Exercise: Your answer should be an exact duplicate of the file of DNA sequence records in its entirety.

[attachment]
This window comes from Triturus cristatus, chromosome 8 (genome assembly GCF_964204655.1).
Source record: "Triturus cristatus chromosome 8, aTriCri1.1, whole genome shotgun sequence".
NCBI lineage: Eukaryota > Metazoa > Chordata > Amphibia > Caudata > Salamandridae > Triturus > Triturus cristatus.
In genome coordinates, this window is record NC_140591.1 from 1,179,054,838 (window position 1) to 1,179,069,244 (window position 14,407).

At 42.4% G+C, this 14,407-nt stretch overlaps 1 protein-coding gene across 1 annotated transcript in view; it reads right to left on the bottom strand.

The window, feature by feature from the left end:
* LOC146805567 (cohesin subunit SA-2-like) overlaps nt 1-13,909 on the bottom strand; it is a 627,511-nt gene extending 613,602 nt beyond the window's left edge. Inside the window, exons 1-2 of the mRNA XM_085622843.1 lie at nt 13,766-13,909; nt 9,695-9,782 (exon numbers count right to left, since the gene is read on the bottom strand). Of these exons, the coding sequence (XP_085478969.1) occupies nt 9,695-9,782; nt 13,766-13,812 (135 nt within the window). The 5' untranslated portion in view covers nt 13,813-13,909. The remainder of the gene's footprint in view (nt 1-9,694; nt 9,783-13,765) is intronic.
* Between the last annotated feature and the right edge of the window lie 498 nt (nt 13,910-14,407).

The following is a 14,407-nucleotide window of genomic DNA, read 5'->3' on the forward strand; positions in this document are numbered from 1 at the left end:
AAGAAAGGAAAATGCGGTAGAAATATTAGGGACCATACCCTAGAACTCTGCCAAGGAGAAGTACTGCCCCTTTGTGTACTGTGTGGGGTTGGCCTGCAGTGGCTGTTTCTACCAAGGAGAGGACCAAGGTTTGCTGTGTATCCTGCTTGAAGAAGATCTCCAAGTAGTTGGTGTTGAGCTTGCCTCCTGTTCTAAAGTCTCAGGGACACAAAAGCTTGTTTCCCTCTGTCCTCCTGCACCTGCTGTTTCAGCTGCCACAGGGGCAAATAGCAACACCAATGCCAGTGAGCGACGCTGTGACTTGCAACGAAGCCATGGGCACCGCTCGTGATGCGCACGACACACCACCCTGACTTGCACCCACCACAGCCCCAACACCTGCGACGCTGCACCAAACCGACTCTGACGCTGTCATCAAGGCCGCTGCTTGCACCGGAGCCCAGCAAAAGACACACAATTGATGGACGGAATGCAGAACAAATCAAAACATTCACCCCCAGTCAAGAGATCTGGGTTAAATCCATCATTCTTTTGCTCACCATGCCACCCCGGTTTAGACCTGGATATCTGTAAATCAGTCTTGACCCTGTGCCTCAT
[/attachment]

This window comes from Triturus cristatus, chromosome 8 (genome assembly GCF_964204655.1).
Source record: "Triturus cristatus chromosome 8, aTriCri1.1, whole genome shotgun sequence".
NCBI lineage: Eukaryota > Metazoa > Chordata > Amphibia > Caudata > Salamandridae > Triturus > Triturus cristatus.
In genome coordinates, this window is record NC_140591.1 from 1,179,054,838 (window position 1) to 1,179,069,244 (window position 14,407).

At 42.4% G+C, this 14,407-nt stretch overlaps 1 protein-coding gene across 1 annotated transcript in view; it reads right to left on the bottom strand.

The window, feature by feature from the left end:
* LOC146805567 (cohesin subunit SA-2-like) overlaps nt 1-13,909 on the bottom strand; it is a 627,511-nt gene extending 613,602 nt beyond the window's left edge. Inside the window, exons 1-2 of the mRNA XM_085622843.1 lie at nt 13,766-13,909; nt 9,695-9,782 (exon numbers count right to left, since the gene is read on the bottom strand). Of these exons, the coding sequence (XP_085478969.1) occupies nt 9,695-9,782; nt 13,766-13,812 (135 nt within the window). The 5' untranslated portion in view covers nt 13,813-13,909. The remainder of the gene's footprint in view (nt 1-9,694; nt 9,783-13,765) is intronic.
* Between the last annotated feature and the right edge of the window lie 498 nt (nt 13,910-14,407).

The following is a 14,407-nucleotide window of genomic DNA, read 5'->3' on the forward strand; positions in this document are numbered from 1 at the left end:
AAGAAAGGAAAATGCGGTAGAAATATTAGGGACCATACCCTAGAACTCTGCCAAGGAGAAGTACTGCCCCTTTGTGTACTGTGTGGGGTTGGCCTGCAGTGGCTGTTTCTACCAAGGAGAGGACCAAGGTTTGCTGTGTATCCTGCTTGAAGAAGATCTCCAAGTAGTTGGTGTTGAGCTTGCCTCCTGTTCTAAAGTCTCAGGGACACAAAAGCTTGTTTCCCTCTGTCCTCCTGCACCTGCTGTTTCAGCTGCCACAGGGGCAAATAGCAACACCAATGCCAGTGAGCGACGCTGTGACTTGCAACGAAGCCATGGGCACCGCTCGTGATGCGCACGACACACCACCCTGACTTGCACCCACCACAGCCCCAACACCTGCGACGCTGCACCAAACCGACTCTGACGCTGTCATCAAGGCCGCTGCTTGCACCGGAGCCCAGCAAAAGACACACAATTGATGGACGGAATGCAGAACAAATCAAAACATTCACCCCCAGTCAAGAGATCTGGGTTAAATCCATCATTCTTTTGCTCACCATGCCACCCCGGTTTAGACCTGGATATCTGTAAATCAGTCTTGACCCTGTGCCTCAT